Advertising Disclosure Email Disclosure

A claim for legal malpractice accrues when an attorney's breach of professional duty proximately causes a plaintiff's damages.

January 19, 2018
Happy Days Adult Healthcare, LLC v. Obermayer Rebmann Maxwell & Hippel, LLP, 2017 N.J. Super. Unpub. LEXIS 1562.

The plaintiffs appealed from an order dismissing their complaint against the defendant for legal malpractice based on the entire controversy doctrine. The Appellate Division held that the trial judge was correct that the plaintiffs had a full and fair opportunity to litigate the claim in the fee action, Obermayer Rebmann Maxwell & Hippel, LLP v. Brian Kleiman, et al., 2017 N.J. Super. Unpub. LEXIS 1229 (App. Div. May 19, 2017), but failed to do so. The trial judge concluded that the plaintiffs' legal malpractice claim should have been litigated in the fee action because the claim for fees and the claim for malpractice "could be most soundly and appropriately litigated and disposed of in a single comprehensive adjudication." The Appellate Division held that the plaintiffs were aware of their malpractice claim against the defendant following the suppression of their Answer in a prior fee suit and knew that the prior ruling had caused them to suffer damages. The Appellate Division held that the plaintiffs' malpractice suit was barred because of their awareness of their claim and their ability to have taken the steps to assert their malpractice claim before the trial date.

This opinion notes the general rule that a claim for malpractice accrues when an attorney's breach of professional duty proximately causes damages. If a litigant was aware of the alleged malpractice committed and had a full and fair opportunity to assert a claim for malpractice in a prior lawsuit, but failed to do so, that claim is barred by the Entire Controversy Doctrine.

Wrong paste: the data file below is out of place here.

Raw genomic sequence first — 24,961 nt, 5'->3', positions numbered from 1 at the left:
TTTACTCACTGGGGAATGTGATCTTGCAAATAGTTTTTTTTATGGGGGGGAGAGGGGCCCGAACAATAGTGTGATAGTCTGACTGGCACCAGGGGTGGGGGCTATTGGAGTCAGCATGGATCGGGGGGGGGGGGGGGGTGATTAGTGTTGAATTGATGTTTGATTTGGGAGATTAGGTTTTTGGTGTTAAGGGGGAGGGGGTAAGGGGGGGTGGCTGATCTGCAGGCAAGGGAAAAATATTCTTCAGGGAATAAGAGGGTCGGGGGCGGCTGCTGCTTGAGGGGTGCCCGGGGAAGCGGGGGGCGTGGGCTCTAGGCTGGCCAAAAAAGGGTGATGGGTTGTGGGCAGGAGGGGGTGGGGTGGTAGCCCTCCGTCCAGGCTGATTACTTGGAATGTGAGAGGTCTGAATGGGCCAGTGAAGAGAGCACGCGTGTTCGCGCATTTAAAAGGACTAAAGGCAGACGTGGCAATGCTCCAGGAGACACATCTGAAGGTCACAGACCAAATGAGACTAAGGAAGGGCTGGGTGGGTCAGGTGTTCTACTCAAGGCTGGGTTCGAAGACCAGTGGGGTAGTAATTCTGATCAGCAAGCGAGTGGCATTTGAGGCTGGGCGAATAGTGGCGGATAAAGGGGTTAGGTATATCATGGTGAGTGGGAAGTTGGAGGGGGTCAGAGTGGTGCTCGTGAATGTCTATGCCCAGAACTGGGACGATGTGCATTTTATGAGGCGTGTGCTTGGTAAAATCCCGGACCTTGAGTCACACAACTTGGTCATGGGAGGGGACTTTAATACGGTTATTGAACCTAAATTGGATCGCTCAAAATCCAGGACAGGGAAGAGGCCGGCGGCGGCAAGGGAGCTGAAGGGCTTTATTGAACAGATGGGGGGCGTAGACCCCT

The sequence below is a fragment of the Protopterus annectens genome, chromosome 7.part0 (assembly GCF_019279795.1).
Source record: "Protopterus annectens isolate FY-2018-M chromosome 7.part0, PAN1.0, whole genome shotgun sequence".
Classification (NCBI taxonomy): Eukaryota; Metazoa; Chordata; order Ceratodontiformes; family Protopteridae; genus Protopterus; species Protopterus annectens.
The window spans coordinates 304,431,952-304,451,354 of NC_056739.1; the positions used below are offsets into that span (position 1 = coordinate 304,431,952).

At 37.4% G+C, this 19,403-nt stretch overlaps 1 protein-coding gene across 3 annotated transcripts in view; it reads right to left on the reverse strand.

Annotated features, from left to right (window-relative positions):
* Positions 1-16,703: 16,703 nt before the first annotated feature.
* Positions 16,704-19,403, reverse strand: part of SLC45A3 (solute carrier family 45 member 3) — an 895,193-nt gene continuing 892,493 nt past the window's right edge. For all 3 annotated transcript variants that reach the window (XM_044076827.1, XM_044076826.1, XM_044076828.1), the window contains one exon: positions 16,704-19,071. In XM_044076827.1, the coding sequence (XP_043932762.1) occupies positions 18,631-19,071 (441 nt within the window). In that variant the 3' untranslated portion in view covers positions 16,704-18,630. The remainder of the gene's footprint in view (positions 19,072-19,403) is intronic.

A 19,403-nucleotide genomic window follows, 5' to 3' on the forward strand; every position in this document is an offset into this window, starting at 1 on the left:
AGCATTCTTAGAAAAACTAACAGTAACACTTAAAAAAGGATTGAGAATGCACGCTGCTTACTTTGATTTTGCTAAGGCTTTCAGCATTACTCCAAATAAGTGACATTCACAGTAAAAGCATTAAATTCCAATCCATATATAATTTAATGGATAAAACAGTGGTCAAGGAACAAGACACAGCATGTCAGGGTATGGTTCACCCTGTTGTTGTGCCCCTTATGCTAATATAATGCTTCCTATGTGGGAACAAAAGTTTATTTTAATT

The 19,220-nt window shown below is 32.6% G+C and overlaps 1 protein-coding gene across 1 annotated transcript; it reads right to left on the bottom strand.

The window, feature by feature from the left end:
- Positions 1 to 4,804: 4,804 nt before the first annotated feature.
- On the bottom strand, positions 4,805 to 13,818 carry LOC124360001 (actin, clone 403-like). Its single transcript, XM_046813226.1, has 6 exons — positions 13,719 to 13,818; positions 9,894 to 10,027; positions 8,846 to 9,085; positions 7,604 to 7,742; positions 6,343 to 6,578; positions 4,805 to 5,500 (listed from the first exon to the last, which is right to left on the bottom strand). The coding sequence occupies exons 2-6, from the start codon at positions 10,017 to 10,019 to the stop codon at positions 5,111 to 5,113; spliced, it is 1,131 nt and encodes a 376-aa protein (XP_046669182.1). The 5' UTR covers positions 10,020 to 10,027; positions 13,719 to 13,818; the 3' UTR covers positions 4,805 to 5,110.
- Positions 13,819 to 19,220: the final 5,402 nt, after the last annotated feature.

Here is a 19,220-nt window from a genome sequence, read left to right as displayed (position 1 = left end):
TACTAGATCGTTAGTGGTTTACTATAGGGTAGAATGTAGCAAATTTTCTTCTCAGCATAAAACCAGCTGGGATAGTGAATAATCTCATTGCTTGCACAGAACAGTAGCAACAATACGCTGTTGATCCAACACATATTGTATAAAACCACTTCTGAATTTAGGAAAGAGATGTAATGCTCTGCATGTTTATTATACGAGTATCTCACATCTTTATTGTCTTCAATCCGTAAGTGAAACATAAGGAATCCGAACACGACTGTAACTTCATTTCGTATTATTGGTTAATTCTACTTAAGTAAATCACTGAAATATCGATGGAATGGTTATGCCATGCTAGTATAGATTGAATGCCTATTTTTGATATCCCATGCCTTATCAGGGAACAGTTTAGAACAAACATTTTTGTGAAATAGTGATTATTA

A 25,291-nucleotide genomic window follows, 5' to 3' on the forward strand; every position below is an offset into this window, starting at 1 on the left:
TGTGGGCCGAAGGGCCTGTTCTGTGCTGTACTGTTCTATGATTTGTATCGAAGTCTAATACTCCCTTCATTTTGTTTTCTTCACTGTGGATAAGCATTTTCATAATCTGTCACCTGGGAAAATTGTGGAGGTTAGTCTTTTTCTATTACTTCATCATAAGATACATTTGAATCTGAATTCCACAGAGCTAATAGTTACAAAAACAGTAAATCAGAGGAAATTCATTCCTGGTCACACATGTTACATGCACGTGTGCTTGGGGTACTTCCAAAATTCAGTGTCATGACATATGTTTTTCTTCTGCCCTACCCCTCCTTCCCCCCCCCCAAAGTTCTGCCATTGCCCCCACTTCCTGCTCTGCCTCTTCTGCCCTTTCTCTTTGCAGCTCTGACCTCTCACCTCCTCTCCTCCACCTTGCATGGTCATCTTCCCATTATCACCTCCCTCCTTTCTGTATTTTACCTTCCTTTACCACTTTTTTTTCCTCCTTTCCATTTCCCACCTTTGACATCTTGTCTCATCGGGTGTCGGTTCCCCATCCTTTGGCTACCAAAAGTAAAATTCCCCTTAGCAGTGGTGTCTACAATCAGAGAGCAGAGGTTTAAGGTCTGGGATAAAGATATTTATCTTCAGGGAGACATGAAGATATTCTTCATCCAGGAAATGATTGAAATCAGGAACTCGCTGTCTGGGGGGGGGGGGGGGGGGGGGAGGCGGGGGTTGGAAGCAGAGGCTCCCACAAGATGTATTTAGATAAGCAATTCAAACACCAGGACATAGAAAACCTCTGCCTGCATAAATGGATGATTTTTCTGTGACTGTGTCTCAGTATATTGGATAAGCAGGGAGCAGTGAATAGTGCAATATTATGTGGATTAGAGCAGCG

Case Law Alerts, 1st Quarter, January 2018

Case Law Alerts is prepared by Marshall Dennehey Warner Coleman & Goggin to provide information on recent developments of interest to our readers. This publication is not intended to provide legal advice for a specific situation or to create an attorney-client relationship. Copyright © 2018 Marshall Dennehey Warner Coleman & Goggin, all rights reserved. This article may not be reprinted without the express written permission of our firm.

Affiliated Attorney

(856) 779-6103
jjzacharias@mdwcg.com

Practice Areas

Before you send this email please note:

You are attempting to send email, through a link on our website, to an attorney of Marshall Dennehey Warner Coleman & Goggin or an employee in our firm. Please note that your email may not be treated as confidential and does not create an attorney-client relationship. You should not rely upon the transmission of an email through this website if you are seeking to enter into such a relationship. Until such time as we have agreed to represent you, no information in your email will be treated as confidential. Please contact us directly by telephone at 1.800.220.3308 if it is your intent to seek legal counsel with our firm or convey confidential information.

If it is still your intent to send this email, knowing that it may not be treated as confidential, you may accept our terms of agreement by pressing "OK". If you choose not to accept these terms of agreement you may navigate away from this page by pressing "Cancel."